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Crowdsourcing is a neologism for the act of taking a task traditionally performed by an employee or contractor, and outsourcing it to an undefined, generally large group of people, in the form of an open call. For example, the public may be invited to develop a new technology, carry out a design task, refine an algorithm or help capture, systematize or analyze large amounts of data (see also citizen science).

The term has become popular with business authors and journalists as shorthand for the trend of leveraging the mass collaboration enabled by Web 2.0 technologies to achieve business goals. However, both the term and its underlying business models have attracted controversy and criticism.

* 1 History
* 2 Overview
* 3 Recent examples of crowdsourcing
* 4 Controversy
* 5 Historical examples of crowdsourcing
* 6 See also
* 7 References
* 8 External links

[edit] History

The word was first coined by Jeff Howe in a June 2006 Wired magazine article[1]. Though the term is new there are examples of projects being run on similar models for some time. In the 19th century, for example, the Oxford English Dictionary was written from volunteer contributions of millions of slips of paper. Recently, the Internet has been used to publicize and manage crowdsourcing projects.

[edit] Overview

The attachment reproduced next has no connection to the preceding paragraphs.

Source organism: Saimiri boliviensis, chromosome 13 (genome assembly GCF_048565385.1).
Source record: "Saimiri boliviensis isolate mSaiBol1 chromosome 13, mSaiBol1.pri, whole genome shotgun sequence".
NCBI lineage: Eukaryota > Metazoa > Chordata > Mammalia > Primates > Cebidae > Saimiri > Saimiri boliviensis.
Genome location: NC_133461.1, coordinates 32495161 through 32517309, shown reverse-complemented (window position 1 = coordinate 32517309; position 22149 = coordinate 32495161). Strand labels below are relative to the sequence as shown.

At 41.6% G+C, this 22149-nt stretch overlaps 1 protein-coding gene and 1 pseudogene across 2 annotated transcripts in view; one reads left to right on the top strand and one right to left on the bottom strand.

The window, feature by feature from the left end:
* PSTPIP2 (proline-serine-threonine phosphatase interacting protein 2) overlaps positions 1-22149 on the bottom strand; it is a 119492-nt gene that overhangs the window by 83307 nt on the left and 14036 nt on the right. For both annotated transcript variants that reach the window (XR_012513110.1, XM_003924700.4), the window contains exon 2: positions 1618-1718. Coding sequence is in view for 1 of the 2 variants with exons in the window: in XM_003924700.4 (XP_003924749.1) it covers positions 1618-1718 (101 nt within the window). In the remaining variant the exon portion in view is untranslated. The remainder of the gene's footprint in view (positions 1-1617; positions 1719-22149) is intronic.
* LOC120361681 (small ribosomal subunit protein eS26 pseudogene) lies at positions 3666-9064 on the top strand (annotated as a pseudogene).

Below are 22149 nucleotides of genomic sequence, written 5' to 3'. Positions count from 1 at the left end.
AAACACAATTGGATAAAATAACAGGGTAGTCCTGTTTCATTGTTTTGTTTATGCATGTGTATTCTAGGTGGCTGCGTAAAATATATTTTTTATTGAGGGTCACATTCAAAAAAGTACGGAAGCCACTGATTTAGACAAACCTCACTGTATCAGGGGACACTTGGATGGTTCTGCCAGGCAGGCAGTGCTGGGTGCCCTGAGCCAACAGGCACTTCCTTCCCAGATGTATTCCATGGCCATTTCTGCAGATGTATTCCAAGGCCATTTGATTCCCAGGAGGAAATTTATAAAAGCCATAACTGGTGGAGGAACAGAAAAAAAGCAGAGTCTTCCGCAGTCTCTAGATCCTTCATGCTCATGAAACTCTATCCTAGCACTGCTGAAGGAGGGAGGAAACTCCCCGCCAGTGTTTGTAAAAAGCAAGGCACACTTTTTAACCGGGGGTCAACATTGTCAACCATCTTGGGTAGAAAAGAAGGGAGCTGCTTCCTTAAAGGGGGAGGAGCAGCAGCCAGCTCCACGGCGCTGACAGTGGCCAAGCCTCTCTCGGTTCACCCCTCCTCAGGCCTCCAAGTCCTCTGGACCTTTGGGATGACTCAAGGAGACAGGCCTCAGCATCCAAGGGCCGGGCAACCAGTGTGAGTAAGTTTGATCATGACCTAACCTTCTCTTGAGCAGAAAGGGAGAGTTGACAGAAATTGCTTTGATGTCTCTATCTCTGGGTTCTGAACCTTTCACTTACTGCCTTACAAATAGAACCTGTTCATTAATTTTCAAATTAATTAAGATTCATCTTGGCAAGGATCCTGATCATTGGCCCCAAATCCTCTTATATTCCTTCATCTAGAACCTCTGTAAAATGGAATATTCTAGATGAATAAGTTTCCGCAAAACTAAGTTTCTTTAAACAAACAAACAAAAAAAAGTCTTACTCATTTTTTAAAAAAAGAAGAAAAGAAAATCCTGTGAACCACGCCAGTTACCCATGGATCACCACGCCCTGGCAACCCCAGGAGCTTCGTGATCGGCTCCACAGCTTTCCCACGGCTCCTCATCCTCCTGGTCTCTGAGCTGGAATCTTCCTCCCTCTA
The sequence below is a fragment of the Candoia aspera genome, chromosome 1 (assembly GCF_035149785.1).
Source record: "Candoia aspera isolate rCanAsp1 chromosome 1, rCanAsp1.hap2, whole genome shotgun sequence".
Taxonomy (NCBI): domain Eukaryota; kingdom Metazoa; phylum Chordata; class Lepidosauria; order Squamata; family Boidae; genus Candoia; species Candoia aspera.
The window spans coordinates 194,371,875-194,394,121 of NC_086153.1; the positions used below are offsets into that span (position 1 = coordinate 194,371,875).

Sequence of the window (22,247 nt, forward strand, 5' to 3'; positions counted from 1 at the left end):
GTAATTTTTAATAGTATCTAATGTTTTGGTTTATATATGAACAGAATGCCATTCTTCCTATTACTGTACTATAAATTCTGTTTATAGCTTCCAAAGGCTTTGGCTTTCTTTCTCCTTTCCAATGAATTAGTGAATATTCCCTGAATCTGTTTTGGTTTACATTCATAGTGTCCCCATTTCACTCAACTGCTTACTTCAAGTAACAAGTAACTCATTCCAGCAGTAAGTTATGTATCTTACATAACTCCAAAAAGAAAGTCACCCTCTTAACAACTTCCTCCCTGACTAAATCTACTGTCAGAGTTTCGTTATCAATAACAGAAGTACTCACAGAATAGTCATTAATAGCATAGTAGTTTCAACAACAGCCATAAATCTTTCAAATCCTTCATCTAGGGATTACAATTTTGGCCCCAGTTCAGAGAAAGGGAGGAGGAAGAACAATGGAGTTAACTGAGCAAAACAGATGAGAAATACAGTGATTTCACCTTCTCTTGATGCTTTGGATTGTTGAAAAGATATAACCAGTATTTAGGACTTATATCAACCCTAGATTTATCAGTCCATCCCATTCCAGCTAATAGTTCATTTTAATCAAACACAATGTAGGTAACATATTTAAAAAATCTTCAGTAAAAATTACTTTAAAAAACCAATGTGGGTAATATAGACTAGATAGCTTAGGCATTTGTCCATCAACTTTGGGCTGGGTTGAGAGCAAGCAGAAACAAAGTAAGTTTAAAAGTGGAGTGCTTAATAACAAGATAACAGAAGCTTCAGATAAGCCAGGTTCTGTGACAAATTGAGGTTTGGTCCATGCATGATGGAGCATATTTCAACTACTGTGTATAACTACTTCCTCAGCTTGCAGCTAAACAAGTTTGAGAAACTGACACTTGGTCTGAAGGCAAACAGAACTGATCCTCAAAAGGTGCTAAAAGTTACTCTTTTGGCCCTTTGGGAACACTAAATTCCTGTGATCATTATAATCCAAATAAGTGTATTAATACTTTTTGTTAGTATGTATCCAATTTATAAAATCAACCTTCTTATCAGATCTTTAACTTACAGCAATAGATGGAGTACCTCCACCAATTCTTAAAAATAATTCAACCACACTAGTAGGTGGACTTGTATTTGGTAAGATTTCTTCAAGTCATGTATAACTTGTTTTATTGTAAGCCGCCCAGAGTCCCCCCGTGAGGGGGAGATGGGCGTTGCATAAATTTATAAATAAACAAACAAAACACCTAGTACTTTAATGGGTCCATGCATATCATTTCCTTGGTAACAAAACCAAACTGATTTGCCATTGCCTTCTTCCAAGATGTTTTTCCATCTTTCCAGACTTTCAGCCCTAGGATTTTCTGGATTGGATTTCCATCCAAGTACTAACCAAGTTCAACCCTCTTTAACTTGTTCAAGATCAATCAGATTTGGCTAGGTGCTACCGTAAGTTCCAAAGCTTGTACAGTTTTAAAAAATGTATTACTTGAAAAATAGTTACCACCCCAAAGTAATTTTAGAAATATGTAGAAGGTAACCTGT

In some cases the labor is well-compensated. In other cases the only rewards may be kudos or intellectual satisfaction. Crowdsourcing may produce solutions from amateurs or volunteers working in their spare time, or from small businesses which were unknown to the initiating organization. [2]

Perceived benefits of crowdsourcing include:

* Problems can be explored at comparatively little cost.
* Payment is by results.
* The organization can tap a wider range of talent than might be present in its own organisation.

The difference between crowdsourcing and ordinary outsourcing is that a task or problem is outsourced to the public, rather than another body. The difference between crowdsourcing and open source is that open source production is a cooperative activity initiated and voluntarily undertaken by members of the public. In crowdsourcing the activity is initiated by a client, and the work may be undertaken on an individual, as well as a group, basis.[3]

[edit] Recent examples of crowdsourcing
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* InnoCentive, started in 2002, crowdsources research and development for biomedical and pharmaceutical companies, among other companies in other industries. InnoCentive, one of the largest commercial examples of crowdsourcing, provides connection and relationship management services between "Seekers" and "Solvers." Seekers are the companies conducting R&D, searching for solutions to critical challenges. Solvers are the 125,000 registered members of the InnoCentive crowd who volunteer their solutions to the Seekers. Anyone, anywhere, with interest and Internet access can become an InnoCentive Solver member. Solvers whose solutions are selected by the Seekers are compensated for their ideas by InnoCentive, which acts as broker of the process. InnoCentive recently partnered with the Rockefeller Foundation to target solutions from InnoCentive's Solver crowd for orphan diseases and other philanthropic social initiatives.[4]